Experience Mapping for 2014

Today’s multi-screen, multi-touchpoint world has fundamentally altered our lifestyles. But has it altered the methods you use to understand your customers’ experiences? It should.

Today’s multi-screen, multi-touchpoint world has fundamentally altered our lifestyles. But has it altered  the methods you use to understand your customers’ experiences? It should.

Customer Journeys Then and Now

Back when digital marketing was about creating websites that users cozied up to at their desktop computers, sitemaps and flowcharts were effective ways to visualize the user experience and understand what information the user would need and how they would access it. The digital experience was just a piece of the purchase funnel, where a customer might do some online research about a product or service before calling a friend for recommendations and then making a purchase at a bricks-and-mortar store.

But now that digital is all-pervasive, user expectations and habits have changed; people assume they can use any device, anytime and anywhere, to get what information they need – it had better be seamless – and we expect more information than ever. The entire customer journey is digital – from research to social proof to purchase to writing a review to ongoing advocacy and engaging customer service, if necessary.

What this means for marketers is that, while we still use sitemaps, flowcharts and audience personas as effective tools in planning a digital experience, we also need to fully understand the big picture. For each customer journey we want to support, we need to be aware what people are doing, thinking, and feeling at each stage of the process and identify which major touchpoints will be digital. Here at Hanson, we call this mapping the connected customer experience, and over the past year we’ve ramped up our focus on the additional contexts affected by this shift.

Why You Should Do It

Mapping the customer experience (or journey mapping as some call it) isn’t a new concept (Adaptive Path’s Guide to Mapping Experiences or Chris Risdon’s Mapping the Experience Slideshare are excellent resources if you want a refresher, a first look, or a detailed education). But it’s more important than ever before for brands to do this exercise. Why?

Because it reveals potential gaps and opportunities for improvement at every stage of the customer journey – and it offers a way to get your whole company on the same page. Even if you can’t build every digital touchpoint at once, this exercise allows you to identify the final vision and develop the most effective roadmap for getting there. Everyone whose work interacts with your customers needs to be thinking and working together about the way in which people use digital today.

Experience Mapping for 2014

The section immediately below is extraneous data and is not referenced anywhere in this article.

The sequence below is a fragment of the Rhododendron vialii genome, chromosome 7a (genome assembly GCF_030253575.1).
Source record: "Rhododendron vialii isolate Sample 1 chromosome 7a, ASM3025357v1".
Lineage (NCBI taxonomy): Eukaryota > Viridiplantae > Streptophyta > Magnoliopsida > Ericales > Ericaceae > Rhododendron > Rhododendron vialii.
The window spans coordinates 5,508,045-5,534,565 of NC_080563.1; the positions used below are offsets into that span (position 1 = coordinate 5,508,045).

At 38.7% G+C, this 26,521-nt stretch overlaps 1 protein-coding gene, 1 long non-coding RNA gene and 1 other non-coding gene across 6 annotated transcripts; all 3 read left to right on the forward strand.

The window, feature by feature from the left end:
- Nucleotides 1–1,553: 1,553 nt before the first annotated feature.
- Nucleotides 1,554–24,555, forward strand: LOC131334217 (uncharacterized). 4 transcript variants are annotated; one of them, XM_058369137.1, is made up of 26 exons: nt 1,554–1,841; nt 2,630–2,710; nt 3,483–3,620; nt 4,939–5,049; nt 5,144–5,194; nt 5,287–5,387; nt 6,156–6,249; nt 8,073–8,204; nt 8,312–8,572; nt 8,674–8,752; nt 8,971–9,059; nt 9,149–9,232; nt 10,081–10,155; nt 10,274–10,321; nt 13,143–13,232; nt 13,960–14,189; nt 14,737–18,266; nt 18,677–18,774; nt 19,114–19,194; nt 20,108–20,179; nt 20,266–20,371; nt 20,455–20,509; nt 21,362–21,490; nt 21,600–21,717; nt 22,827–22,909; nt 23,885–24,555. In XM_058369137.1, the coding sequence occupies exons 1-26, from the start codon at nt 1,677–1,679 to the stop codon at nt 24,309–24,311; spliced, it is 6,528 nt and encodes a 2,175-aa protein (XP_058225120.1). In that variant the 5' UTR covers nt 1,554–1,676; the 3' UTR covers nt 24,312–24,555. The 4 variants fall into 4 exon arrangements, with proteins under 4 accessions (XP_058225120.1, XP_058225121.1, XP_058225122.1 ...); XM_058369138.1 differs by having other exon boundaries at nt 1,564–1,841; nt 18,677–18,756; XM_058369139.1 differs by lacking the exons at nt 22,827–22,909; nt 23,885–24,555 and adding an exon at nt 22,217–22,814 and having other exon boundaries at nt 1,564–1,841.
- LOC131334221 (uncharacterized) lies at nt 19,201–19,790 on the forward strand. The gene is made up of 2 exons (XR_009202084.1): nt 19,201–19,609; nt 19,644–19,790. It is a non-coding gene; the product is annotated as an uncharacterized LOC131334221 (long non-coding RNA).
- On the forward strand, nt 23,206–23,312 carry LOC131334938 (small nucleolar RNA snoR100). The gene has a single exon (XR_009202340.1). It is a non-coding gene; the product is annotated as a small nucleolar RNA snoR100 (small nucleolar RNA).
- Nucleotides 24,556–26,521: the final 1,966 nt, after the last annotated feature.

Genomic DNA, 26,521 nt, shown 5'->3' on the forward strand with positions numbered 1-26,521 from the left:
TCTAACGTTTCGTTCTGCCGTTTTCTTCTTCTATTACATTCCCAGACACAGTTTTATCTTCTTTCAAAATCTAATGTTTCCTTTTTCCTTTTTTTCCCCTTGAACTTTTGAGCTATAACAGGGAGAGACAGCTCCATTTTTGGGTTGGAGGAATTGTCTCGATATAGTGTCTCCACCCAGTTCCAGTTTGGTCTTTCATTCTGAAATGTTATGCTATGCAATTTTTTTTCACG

The prominent facets of the experience mapping process are what we expect the customer is thinking, feeling, and doing at each stage of the journey. But in today’s always-connected world, there’s now a lot more to consider. So while there are various ways to do this and various formats for the output, even the most “down and dirty” mapping exercise should also include the following contexts:

  • Who: Identify the customer. Is it a teenager? Adult purchasing for self? Parent purchasing for family? A team or group? You should probably be making a map for each type of person, as they think and work differently.
  • Stage: Consider each stage of the customer’s journey. Is the current stage awareness? Interest? Planning/Researching? Selection? Purchase? Support? Loyalty? Think about the mental commitment or attention a person is giving you, depending on their sense of “importance” of their need.
  • Life Activity: People use digital tools to for all sorts of activities. For the experience you are planning, what is the user doing? Self expression? Discovery? Preparation? Managing? Shopping? Social? “Me time?” Think how this might affect their interaction with you – for example, a teen shopper might be looking for signals of brand stewardship, or an adult managing their health might expect a lot of detail. (Keep in mind how generations approach digital differently.)
  • Time: What is the length of the purchase cycle? The longer the cycle, the more you need to be able to engage and reconnect. And is the customer engaging in this activity during the day? Night? Weekdays? Weekends? Are they just giving you partial attention?
  • Place: Another important context is the location of each part of the experience. Is it home? Work or school? Public? While traveling? In store? This might affect the information they are willing to provide, and how long they expect to be interacting with you.
  • Device: Finally, think about the type of device the customer is using at every touchpoint. Is it a small screen, medium screen or large screen? Is it a public screen (like a kiosk)? This certainly affects how much your experience needs to fit the physical context of the display.

Consideration of these contexts helps us better understand the customer’s journey. And a better understanding of their journey allows us to better respond to their perceived needs and desires, offering them a better connected experience – no matter where or when or how they interact with the brand.

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